Dizzee Rascal

My my, hasn't he grown. The third album from the young up-start sees age and experience add eight to his still gritty rhyme style. The blueprint is still the same since his 2003 Mercury Prize inning debut Boy In Da Corner but with the gift of hindsight he is able to craft a much fuller ecord not just in content but also in style enlisting the help of US rappers Bun B and Pimp C, Shy FX and finishing off with an all UK line up of Alex Turner and Lily Allen.

This new maturity is expressed from the outset with World Outside where Dizzee illuminates the importance of seeing the bigger picture that lies beyond both his fame and the ghetto roots that he has come from. You can almost hear Earl's brother look up from his beer with the start of the next track Pussyole saying "Tell me they didn't just go oldskool." Here Dizzee raps furiously over the awesome Rob Base & DJ E-Z Rock beat bringing a fresh dose of grime to this classic. Where's Da G's questions fake gangsters while Bubbles is a full-on dick swinging boast-fest about Dizzee's success. But you can't argue with a word he says here as it's all true, it's all to be applauded and it's all rhymed over the tightest production.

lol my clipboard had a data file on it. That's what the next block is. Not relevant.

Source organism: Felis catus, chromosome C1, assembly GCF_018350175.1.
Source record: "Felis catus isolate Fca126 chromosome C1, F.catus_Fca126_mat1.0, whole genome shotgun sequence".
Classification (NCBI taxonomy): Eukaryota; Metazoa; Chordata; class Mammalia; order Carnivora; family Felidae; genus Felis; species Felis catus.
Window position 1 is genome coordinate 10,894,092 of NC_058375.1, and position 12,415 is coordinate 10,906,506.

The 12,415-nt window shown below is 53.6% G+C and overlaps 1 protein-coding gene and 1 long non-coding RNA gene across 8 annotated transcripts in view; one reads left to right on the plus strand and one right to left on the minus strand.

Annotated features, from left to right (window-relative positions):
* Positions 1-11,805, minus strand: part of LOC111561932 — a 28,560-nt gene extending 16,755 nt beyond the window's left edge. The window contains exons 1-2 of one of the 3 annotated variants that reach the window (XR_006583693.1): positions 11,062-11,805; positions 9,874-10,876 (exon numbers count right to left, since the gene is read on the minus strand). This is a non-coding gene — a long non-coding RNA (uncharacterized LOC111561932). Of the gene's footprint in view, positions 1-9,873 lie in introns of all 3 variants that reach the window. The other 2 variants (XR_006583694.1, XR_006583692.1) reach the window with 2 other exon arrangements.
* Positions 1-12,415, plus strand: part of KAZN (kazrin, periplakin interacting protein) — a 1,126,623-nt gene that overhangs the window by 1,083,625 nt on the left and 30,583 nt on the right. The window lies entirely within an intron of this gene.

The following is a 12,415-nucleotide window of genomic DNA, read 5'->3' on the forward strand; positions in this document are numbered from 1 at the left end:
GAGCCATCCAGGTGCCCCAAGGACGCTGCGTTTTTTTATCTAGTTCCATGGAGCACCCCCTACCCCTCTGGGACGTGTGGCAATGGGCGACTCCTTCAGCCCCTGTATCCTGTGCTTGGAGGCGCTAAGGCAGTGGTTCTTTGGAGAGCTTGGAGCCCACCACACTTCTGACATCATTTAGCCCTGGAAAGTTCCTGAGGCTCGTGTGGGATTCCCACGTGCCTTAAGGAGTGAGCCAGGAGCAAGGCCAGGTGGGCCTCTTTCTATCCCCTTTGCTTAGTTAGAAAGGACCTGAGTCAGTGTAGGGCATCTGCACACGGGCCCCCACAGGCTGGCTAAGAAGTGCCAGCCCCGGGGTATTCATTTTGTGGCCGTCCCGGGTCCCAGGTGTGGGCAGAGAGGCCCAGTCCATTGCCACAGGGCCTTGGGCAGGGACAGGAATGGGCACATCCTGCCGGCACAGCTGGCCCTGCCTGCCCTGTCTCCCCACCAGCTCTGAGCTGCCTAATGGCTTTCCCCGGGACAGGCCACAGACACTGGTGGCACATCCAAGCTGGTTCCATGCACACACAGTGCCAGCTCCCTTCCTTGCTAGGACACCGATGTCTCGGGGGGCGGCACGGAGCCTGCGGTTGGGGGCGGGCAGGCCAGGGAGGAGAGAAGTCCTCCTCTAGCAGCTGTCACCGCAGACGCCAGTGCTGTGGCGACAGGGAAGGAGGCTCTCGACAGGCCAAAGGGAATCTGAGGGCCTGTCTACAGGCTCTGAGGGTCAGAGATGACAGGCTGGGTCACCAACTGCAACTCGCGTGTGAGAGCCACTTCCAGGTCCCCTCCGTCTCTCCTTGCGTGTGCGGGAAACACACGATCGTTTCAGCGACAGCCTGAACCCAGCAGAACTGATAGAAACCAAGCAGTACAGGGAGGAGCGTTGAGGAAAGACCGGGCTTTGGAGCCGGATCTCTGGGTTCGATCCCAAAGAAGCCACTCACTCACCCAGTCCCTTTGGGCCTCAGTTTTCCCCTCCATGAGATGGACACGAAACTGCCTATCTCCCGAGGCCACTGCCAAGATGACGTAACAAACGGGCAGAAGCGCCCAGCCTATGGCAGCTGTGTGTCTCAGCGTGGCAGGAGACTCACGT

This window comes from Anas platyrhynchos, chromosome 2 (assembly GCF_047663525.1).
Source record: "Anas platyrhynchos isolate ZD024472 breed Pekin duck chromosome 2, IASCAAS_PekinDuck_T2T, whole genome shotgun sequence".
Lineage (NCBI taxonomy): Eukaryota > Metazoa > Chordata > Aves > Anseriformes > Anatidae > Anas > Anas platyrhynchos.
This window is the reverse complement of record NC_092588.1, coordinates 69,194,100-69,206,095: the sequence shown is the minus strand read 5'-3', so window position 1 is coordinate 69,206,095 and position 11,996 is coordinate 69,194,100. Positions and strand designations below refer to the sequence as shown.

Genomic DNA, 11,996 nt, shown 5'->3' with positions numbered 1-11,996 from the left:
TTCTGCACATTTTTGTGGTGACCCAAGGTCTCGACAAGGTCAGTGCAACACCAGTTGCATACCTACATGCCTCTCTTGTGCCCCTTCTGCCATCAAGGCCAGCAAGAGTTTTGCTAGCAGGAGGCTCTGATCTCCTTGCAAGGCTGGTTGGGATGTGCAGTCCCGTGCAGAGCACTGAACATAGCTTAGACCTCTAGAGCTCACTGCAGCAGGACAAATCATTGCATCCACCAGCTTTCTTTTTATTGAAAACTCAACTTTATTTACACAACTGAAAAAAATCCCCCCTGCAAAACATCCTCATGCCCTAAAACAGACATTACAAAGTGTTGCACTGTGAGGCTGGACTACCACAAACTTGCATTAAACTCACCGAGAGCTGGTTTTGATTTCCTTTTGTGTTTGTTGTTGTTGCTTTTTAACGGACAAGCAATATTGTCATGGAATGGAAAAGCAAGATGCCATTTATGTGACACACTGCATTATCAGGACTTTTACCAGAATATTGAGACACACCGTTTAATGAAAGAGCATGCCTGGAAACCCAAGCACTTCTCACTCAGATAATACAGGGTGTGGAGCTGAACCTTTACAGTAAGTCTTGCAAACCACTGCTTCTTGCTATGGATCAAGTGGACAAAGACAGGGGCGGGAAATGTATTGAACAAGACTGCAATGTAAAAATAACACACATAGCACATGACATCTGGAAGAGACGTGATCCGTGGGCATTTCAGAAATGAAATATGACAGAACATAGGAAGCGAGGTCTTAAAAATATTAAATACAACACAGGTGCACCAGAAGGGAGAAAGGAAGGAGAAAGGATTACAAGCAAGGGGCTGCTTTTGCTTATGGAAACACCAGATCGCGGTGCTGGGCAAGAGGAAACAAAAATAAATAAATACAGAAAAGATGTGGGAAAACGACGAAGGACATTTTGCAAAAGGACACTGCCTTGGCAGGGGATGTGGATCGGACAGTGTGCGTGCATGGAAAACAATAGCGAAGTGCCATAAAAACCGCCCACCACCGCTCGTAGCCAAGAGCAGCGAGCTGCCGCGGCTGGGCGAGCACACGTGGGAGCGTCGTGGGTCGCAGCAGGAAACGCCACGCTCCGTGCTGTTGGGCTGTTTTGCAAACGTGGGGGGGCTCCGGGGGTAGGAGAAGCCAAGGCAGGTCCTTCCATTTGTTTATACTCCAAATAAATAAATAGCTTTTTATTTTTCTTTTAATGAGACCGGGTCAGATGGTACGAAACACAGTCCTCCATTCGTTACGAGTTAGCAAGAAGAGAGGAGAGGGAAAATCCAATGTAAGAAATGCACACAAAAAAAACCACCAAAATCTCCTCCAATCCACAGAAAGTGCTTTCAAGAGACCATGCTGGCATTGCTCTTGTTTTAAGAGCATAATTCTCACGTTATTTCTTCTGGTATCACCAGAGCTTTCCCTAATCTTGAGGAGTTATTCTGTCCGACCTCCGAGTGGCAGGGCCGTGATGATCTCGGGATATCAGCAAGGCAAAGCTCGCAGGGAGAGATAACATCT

Tracks like Hardback (Industry) illustrate just how far this MC has come. This song sounds like Dizzee Rascal's pitch at a school careers evening explaining the pitfalls of making it big in the music industry as he dishes out advice over a deep, booming beat. It's the stark contrast of tracks like this and the ego filled, abrasive moments like first single Sirens and album closer U Can't Tell Me Nuffin' that make this record so appealing. On Suk My Dick Dizzee claims "When I was a kid I had a chip upon my shoulder but it aint getting better as I am getting older." This is so true and somewhere in this line lies the success of Maths & English. The dust certainly has settled on Dizzee's life of Grime but it is the sign of a great artist to be able to preach words of startling wisdom with honest conviction while also retaining the edge that put him at the top in the first place.